Climate change targets will not be met without a significant increase in tree planting and far greater use of timber in construction.
That was the clear message from Lord Deben, Chair of the Committee on Climate Change (CCC), when he addressed the All-Party Parliamentary Group on Forestry (APPGF) today. He told the APPGF this was a time of enormous opportunity for forestry and wood, especially as more land traditionally used for agriculture would become unprofitable under likely post-Brexit changes to farm subsidies – but he warned the industry there was hard work ahead to seize the opportunities.
“There is a context where forestry is in a very strong position but the coda is this; ministers want to have industries which are united in what they ask for,” Lord Deben said. “This is a crucial part of what the forestry industry has got to do and includes reaching out to the agricultural community.
“You have a real opportunity, you are right to be enthusiastic – but the Government is not good at finding answers in detail. It’s the industry that provides answers but you have to convince the government that the whole industry will back [those ideas]. You have a really important job to deliver one voice, one programme, and get the government to take action.”
Stuart Goodall, Chief Executive of Confor, said the private sector was now speaking with a unified voice, but urged the Forestry Commission, with its huge role as regulator, grant provider and manager of the publicly owned forests, to work more closely with the private sector. He added: “Unlike other industries, forestry has this influential public body that is in a key position to work with us to develop solutions and then to help drive them through – to make planting happen. We have to make the planting processes simpler and more certain; things have improved but not yet far enough.”
Mr Goodall also urged the environmental benefits of forestry to be fully appreciated: “There appears to be a complete focus on potential environmental loss from land-use change, and not on the long-term environmental benefits. Where there is overwhelming environmental benefit against limited loss, we would expect a presumption to plant. At the end of the day, tackling climate change requires change.”
Earlier, Lord Deben had said that the UK could not meet statutory targets to reduce carbon emissions, which parliament has signed up to, without fundamental changes to land use – which meant much more forestry. Taking carbon out of the atmosphere was crucial to moving towards the targets and trees were vital to delivering this, he added.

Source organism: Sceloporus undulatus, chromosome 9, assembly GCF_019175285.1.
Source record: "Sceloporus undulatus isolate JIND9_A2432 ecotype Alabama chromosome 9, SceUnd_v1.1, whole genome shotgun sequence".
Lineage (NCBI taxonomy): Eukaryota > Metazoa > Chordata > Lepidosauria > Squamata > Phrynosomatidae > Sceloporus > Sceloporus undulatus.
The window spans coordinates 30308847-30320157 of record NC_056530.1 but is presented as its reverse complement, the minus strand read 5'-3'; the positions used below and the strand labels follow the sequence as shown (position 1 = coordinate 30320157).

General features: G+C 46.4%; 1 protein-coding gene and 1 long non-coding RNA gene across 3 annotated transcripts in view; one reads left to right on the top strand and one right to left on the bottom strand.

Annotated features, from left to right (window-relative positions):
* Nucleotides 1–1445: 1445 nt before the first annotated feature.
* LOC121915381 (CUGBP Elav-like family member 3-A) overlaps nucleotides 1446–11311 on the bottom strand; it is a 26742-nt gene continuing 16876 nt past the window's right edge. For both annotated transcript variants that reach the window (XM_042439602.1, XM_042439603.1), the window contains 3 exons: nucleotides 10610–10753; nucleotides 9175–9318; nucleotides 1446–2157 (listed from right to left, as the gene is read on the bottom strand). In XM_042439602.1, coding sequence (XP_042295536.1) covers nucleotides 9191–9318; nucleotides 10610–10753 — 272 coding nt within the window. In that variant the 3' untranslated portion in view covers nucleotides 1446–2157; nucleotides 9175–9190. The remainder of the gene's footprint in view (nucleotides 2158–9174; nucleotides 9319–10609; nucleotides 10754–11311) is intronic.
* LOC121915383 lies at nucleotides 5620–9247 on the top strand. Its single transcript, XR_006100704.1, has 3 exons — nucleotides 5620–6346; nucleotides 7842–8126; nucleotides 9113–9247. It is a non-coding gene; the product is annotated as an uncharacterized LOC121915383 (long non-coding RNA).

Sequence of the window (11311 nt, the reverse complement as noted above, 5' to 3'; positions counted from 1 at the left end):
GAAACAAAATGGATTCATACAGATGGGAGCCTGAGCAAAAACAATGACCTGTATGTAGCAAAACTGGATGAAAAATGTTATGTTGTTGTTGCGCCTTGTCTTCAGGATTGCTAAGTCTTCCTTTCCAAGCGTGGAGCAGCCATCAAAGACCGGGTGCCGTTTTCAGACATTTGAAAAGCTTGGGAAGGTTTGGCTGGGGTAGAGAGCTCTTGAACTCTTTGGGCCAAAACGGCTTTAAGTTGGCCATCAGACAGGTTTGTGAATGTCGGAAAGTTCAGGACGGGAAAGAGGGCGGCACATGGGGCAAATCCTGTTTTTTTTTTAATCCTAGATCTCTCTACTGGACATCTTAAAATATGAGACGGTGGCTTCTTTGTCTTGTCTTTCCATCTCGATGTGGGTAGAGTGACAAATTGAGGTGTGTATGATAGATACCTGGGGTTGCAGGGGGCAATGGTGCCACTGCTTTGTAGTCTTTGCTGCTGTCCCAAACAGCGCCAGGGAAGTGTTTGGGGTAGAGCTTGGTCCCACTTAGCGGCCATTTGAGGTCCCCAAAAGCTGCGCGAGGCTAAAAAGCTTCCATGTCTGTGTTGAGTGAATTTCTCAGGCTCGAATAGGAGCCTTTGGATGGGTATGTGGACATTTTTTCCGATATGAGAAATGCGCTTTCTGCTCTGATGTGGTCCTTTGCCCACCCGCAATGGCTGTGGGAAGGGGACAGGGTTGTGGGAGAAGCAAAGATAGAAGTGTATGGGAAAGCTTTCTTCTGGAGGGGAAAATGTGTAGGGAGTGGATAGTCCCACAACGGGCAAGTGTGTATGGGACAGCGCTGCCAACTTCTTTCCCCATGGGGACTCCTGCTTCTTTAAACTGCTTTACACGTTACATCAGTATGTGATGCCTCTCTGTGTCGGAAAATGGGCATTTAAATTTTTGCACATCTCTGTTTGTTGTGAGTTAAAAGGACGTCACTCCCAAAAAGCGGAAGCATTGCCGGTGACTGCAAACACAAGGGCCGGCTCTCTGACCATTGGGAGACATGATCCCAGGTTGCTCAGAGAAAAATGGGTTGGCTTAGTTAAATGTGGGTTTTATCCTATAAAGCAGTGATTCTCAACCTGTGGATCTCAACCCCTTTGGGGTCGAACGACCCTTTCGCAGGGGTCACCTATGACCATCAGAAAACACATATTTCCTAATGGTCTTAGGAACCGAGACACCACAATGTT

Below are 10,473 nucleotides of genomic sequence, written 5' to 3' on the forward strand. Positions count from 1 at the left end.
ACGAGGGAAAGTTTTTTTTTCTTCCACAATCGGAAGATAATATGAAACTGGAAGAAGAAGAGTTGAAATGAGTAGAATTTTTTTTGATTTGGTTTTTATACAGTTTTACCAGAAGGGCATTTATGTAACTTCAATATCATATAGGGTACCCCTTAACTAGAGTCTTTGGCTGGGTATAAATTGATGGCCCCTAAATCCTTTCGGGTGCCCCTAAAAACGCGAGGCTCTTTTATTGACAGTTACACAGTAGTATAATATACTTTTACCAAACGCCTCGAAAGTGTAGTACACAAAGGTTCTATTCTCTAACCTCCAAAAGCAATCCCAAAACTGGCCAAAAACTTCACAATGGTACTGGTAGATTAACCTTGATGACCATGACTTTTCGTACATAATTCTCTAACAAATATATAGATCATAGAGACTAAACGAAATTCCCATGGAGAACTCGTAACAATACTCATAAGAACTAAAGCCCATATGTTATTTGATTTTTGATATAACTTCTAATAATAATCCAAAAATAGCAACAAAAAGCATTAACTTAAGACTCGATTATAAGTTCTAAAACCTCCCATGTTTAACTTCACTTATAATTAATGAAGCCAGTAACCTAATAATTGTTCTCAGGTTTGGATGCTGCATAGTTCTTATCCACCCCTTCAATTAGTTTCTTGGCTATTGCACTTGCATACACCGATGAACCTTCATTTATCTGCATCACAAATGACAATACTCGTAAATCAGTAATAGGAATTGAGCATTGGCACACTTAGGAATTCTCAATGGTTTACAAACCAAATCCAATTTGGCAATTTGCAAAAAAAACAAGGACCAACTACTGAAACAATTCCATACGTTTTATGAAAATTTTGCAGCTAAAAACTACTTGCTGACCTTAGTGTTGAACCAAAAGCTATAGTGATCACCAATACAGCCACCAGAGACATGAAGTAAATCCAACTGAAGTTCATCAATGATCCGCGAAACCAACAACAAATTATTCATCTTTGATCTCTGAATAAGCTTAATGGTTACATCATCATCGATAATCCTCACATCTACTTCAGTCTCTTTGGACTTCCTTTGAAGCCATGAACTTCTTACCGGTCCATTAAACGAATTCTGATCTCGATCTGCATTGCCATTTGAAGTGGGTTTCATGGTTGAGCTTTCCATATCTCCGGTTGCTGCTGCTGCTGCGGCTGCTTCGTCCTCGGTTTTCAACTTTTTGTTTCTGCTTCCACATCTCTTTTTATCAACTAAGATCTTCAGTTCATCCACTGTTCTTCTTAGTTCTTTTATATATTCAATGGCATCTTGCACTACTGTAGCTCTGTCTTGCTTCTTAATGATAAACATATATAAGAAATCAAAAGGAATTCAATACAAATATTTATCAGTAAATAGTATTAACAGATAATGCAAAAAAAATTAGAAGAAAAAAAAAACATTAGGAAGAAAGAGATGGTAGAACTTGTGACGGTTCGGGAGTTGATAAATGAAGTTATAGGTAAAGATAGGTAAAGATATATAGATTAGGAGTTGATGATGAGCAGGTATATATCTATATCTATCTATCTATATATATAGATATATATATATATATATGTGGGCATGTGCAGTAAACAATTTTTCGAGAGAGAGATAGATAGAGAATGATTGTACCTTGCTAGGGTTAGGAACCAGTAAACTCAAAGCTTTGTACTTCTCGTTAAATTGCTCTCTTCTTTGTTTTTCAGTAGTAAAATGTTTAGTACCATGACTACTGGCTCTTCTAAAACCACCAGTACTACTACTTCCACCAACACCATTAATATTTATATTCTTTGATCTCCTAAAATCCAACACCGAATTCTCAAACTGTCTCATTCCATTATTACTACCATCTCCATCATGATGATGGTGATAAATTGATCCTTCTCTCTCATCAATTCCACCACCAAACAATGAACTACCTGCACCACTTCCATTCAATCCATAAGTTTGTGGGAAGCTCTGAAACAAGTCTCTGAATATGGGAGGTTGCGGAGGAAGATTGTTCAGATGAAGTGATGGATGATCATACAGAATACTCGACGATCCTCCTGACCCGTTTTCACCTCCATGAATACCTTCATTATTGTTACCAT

“We need to sequestrate carbon and we need a regime that allows people to invest in sequestrating carbon in a way that is not unprofitable,” he said.
“We need the structure to make it possible. (And) we need to get more wood into the building industry to lock up carbon.”
The real opportunity for forestry, he said, came from post-Brexit funding proposals for agriculture, which could represent the biggest change to the countryside in almost 200 years. “No living farmer has ever worked in a situation where they do not get any production support,” he said. “If you look at the profits of farmers and you take away subsidy, agriculture is in a very different position.
“We have to plan for the fact that there will be a substantial amount of land which will no longer be viable for the traditional kind of agriculture. We have to help the government to find a process where land which is not going to support people through traditional farming can support people through forestry. That needs a package that enables people to do it – because forestry is a public good, as it is taking carbon out of the atmosphere. As the effects of climate change become more obvious, I think the argument [for forestry] becomes more acceptable.”
Lord Deben said Philip Hammond’s £50 million in carbon guarantees to provide liquidity for tree planting top-up payments – announced in his November 2018 Budget – was highly significant because it recognised the long-term value of planting trees in terms of carbon sequestration.
After the meeting, Mr Goodall said that the Committee on Climate Change had published potential scenarios that should drive ambitious targets – and Confor and the wider industry would work with government to meet them. He said Confor’s initial calculation was that it was feasible to push up planting rates to 40,000 hectares per year across the UK by 2030 – with 50% of that delivered in Scotland, 25% in England, 20% in Wales and 5% in Northern Ireland. The UK is expected to plant over 10,000 hectares in 2018/19, overwhelmingly in Scotland which has a stepped target increasing to 15,000 hectares per year by 2025.